An 83-year-old woman presented with a six-day history of diffuse abdominal pain, vomiting, and nausea. Physical examination showed abdominal distention and defense without rebound. Abdominal contrast-enhanced computed tomography (CT) was performed.
Scout view (Figure 1a) and coronal reformation (Figure 1b) reveal massive air distention of a mainly left-sided “kidney-shaped” part of the large bowel (white star on Figure 1a and 1b). Distal small bowel air distention is also noted (black asterisk). The distal colon appears empty and flat (black stars on Figure 1a and 1b). Thin-slices reformations (Figure 2) identify a “whirl sign” (red circle) proximal to the distended colonic segment identified as the cecum (white star). Complementary signs of volvulus include: (I) a winding of the ileocecal vessels (black arrows on Figure 2) around the twisted cecal neck with a typical “split wall” sign (white arrows on Figure 2a and 2b), (II) a 180° flip of the orientation of the valve of Bauhin at the concave verge of the “kidney shape” cecum (white arrowhead), (III) a flip of the appendix orientation (black arrowhead) and (IV) an inverted orientation of the cecal apex towards the left upper quadrant.
The diagnosis of cecal volvulus is confirmed surgically (Figure 3) and right hemicolectomy is performed with uneventful post-operative recovery. Interestingly, a review of the patient’s imaging data retrieves an abdominal CT performed five years earlier, already showing a wandering long ectopic cecum with neither distention nor volvulus (Figure 2d, black stars).
A mobile cecum is anatomically defined as an anomalous position of the right colon, cecum, and terminal ileum due to the failure of the right colon mesentery to fuse with the posterior parietal peritoneum. It is present in 10–20% of the population.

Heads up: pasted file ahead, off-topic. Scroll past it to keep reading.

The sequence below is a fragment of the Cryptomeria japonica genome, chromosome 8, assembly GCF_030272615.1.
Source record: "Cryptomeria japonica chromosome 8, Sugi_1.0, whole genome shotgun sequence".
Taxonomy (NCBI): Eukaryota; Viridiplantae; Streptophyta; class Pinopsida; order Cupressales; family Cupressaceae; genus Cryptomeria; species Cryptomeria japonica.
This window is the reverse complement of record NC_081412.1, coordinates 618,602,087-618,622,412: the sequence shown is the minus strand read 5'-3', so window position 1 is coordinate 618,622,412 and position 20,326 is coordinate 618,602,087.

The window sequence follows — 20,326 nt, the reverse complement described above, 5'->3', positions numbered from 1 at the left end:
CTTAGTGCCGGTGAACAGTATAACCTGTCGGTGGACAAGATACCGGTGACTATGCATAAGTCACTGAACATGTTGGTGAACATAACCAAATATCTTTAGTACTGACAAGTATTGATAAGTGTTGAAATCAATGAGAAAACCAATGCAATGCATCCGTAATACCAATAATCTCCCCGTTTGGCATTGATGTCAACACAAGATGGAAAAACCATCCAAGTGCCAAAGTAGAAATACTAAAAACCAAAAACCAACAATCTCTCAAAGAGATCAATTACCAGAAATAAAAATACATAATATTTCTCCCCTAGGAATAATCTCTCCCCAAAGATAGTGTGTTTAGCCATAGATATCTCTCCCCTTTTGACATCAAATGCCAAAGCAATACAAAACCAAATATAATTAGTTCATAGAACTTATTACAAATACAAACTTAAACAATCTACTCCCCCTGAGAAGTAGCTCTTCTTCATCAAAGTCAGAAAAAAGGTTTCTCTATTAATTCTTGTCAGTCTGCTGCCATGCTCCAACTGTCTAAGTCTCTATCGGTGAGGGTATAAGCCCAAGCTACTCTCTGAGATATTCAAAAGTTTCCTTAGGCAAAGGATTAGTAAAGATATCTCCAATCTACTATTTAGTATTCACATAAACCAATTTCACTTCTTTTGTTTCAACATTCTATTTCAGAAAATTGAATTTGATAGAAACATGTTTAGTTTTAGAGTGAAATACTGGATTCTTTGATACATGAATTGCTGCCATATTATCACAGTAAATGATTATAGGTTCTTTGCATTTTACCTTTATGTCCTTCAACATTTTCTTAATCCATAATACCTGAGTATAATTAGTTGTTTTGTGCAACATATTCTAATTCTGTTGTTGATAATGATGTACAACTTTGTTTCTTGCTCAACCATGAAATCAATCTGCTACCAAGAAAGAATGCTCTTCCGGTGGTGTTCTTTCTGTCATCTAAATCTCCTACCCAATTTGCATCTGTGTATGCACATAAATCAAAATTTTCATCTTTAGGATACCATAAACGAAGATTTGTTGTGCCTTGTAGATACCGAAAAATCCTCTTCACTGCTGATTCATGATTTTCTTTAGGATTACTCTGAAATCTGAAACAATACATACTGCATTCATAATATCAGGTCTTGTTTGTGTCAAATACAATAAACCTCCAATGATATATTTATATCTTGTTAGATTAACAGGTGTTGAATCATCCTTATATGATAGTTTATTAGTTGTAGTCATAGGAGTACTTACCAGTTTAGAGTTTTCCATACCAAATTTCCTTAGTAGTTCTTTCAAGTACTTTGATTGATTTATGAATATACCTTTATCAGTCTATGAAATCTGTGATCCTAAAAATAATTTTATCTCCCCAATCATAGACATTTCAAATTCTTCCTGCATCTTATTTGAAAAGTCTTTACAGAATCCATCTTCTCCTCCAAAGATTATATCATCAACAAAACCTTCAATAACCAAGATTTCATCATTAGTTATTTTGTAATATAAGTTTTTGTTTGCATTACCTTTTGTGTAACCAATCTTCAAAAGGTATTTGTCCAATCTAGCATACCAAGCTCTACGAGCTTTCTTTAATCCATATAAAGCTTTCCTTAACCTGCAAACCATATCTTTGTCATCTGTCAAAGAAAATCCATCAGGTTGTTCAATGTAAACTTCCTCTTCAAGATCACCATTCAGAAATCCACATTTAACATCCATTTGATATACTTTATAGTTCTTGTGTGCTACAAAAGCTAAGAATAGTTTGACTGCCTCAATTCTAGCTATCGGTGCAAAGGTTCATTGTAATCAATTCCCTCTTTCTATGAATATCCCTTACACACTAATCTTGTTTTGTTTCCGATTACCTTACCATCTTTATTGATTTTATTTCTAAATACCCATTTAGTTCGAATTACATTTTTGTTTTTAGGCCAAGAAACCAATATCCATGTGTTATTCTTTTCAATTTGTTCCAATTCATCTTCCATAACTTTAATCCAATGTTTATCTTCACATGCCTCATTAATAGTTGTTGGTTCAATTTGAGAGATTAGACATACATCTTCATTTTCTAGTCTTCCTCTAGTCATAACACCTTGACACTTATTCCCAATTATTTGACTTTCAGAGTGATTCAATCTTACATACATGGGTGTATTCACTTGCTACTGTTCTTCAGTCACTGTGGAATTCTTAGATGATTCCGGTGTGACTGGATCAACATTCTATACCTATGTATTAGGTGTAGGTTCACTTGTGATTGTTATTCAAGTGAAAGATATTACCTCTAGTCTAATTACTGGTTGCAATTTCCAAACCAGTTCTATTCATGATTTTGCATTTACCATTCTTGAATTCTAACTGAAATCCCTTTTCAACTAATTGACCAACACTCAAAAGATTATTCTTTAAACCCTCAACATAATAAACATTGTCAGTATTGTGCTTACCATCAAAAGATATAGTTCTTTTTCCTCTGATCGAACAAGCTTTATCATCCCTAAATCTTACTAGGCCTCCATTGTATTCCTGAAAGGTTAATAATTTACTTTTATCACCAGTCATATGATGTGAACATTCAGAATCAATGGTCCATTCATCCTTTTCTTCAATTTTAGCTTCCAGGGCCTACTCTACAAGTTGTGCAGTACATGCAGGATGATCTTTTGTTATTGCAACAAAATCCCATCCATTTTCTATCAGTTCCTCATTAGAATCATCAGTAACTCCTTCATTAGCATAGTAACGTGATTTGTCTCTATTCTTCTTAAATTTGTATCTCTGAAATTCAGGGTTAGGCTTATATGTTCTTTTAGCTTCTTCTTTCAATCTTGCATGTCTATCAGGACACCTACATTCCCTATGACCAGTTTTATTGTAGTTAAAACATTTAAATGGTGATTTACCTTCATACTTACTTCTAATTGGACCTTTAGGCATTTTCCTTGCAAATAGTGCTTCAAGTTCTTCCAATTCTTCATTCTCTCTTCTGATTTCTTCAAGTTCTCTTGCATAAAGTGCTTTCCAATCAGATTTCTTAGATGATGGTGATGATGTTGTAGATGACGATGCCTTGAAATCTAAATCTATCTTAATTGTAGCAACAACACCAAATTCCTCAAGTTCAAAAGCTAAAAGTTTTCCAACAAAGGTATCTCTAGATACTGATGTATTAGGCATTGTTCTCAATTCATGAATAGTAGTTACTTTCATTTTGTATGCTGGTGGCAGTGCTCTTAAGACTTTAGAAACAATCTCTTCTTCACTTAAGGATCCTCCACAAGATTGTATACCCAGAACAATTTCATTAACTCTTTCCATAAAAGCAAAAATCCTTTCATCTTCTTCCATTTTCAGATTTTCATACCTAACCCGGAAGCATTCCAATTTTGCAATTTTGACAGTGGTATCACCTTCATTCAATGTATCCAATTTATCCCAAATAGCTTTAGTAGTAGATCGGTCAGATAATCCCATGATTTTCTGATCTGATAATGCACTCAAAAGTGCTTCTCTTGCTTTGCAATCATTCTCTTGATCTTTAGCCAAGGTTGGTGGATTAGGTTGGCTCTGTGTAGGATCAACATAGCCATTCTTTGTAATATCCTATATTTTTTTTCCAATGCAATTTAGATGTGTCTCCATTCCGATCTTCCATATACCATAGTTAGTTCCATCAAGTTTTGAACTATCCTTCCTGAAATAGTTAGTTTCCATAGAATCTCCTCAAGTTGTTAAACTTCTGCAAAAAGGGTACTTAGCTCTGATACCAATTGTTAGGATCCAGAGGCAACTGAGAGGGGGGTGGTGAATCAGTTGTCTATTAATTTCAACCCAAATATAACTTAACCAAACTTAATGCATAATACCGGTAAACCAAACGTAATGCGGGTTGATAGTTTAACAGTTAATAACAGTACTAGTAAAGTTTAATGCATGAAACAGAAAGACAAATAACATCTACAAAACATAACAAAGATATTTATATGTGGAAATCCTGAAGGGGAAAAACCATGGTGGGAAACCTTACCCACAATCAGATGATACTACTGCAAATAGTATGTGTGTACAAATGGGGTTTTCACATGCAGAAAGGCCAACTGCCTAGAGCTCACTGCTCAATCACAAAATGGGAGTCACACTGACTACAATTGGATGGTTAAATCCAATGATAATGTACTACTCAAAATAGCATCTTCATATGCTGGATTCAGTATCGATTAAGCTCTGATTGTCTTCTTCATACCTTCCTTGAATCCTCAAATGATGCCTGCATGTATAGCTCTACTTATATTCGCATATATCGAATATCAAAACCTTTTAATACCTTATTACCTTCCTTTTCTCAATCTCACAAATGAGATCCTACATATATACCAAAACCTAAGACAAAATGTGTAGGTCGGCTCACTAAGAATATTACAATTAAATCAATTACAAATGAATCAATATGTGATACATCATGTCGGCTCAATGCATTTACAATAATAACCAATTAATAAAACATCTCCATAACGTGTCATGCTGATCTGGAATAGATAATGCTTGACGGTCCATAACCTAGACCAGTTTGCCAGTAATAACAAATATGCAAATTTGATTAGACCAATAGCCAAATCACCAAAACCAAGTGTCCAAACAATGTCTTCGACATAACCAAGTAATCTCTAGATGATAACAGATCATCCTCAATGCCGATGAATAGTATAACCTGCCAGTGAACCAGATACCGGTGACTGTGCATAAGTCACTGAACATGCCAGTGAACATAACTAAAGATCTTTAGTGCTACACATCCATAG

This absence of fixation abnormality allows an abnormal intra-abdominal mobility of the ascending colon and cecum, with a potentially wide range displacement within the abdominal cavity.
Clinical manifestations may include the chronic “mobile cecum syndrome” associating recurrent abdominal pain and constipation and rarely, acute cecal volvulus. The occurrence of the recurrent pattern is reported in about 50% of the patients before the onset of acute volvulus.
Cecal volvulus may be sometimes diagnosed on abdominal plain radiographs. Nevertheless, computed tomography (CT) represents the gold standard. Severe (>10 cm) cecal distention, “coffee bean” sign (or “kidney-shaped” appearance), cecal apex projecting in the left upper quadrant, distal colonic flattening, proximal small bowel distention, whirl sign, ileocecal twist with transition points (beak signs) and split-wall sign are the most commonly reported signs .
The authors have no competing interests to declare.
Rosenblat JM, Rozenblit AM, Wolf EL, et al. Findings of cecal volvulus at CT. Radiology. 2010; 256: 169–75. DOI: https://doi.org/10.1148/radiol.10092112